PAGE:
For gardening and construction I stick with cheap leather workman’s gloves. When the leather gets a little stiff I just spray the whole glove with some cooking oil and they soften right up. For automotive work I use the blue nitrile (sp?) medical gloves which are much more tear resistant than latex gloves.

  7. I’ve got a couple of pairs of those, and they’re magnificent.

    Style: 0

    Function: 10

  8. I’ve used versions of these gloves – there’s kinds where the entire body of the glove has the rubber coating. They’re really good at keeping out nasty stuff like garbage juice, but after a couple weeks they stink like nothing else from sweat buildup. We took to turning them inside out when we were done to let them dry out.

  9. Keep them out of direct sunlight when you’re not using them. the blue coating will get gummy and Yicchy.

    I used these gloves continuously as a commercial diver for many years, the only thing that seems to shorten their life is leaving them laying on the dock to dry in the sun :]

  10. I just discovered some gloves that look a lot like this, the brand I found for cheap at the army navy surplus store was called brahmin. They are fabric gloves with the rubber dipped look as above.

    I love them because the have incredible grip and they are minimally cumbersome. They basically make your hands more effective at the same time as providing good protection from cold, water and the environment generally. I want to try them for kayaking and outdoor use.

    I started using them as winter gloves originally. I wouldn’t consider them super protective for machine work for example. Is that the additional virtue of the kevlar?

    If anyone wants to share a link to a fully coated version I’m sure I wouldn’t be the only person to check it out.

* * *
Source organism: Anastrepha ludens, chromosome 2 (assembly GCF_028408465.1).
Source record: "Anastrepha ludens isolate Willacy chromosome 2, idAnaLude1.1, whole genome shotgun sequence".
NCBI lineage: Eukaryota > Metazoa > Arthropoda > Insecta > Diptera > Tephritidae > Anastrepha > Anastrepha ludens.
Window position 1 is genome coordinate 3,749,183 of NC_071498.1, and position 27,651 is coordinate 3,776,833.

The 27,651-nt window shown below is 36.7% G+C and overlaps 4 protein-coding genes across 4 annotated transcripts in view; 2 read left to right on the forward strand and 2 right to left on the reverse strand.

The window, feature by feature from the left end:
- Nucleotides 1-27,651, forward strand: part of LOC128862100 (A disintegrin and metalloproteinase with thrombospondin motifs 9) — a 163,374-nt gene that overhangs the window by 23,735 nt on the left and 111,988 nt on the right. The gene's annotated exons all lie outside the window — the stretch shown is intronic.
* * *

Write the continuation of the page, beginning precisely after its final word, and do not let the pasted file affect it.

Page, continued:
By the way, I used them last weekend to work on a public park and I actually ran them through the washer. They seem fine. I’m not sure how many more washes they’ll last but we’ll see. Funk on your hands is not fun.

  11. I have some heavy black rubber gloves, but mine are all rubber except for the wrist band. They’re indispensable for cactus gardening, but too stiff for fine work.

  12. They make a heat proof version of those (if those aren’t heat proof).

    They make great oven mitts. Easy to grab on to pans etc. Unlike the silicon mitts you don’t feel like it’s going to slide out of your hand.

  13. I’m with ryjkyj. I spent last summer building stone walks and walls around our house. After wearing through three pair of heavy leather work gloves I started using a pair of thin allegedly abrasion-resistant nitrile gloves that I picked up at a local gardening store. Months later they *still* look like new.

    Best tool ever.

  14. I love Atlas gloves. I’m a cable installer and I can be up and down a ladder several times a day and/or in and out of crawlspaces and these gloves are perfect. Good grip, easy to manipulate small items, and keep your hands from getting too nasty before you have to go type on a customer’s computer keyboard. They do wear out pretty quickly, which for me is about a month or two. But I buy them in bulk so I currently have about 6 pair on back up.
    Here’s the style I buy:

  15. How weird, I have a pair of the exact same gloves and ended up with them in a similar fashion. Except the previous owner of my house was my partner’s Grandmother. In addition to the gloves we were left with 5 acres of land that became overrun with thorny blackberry bramble.

    For awhile my partner and I were sharing them taking turns battling the bramble. We got a second pair of similar style but a different brand and they’re not nearly as good. They get smelly and gross and the thorns go right through them. I prefer the old one’s still. Now I know where to get another pair.

  16. Except for the Kevlar (not kevlar, it’s always capitalized) backing, these are the same as what fishermen have been using for years. You can get them at any good fishing store at half the price. And the Kevlar may prevent some cuts, it won’t prevent a sharp object from poking through the fairly loose weave.

  17. It’s nice to see BB getting down and dirty. I work in a greenhouse and nursery and Love These Gloves. When it’s wet/cold outside I like wearing Smartwool liners underneath (100% supersoft wool) – I stay cozy, ventilated, and most importantly dextrous. It’s awesome!

  18. These gloves have begun to set the standard in high performance yacht racing. People have begun switching from $40 a pair racing gloves to these because of better grip and comfort. Boat owners buy them by the case and keep a box below decks.

  19. the Atlas “tuff coat” are avail @ the garage I work at and are PRICELESS for working on Exhaust systems that are often rusty and SHARP edged!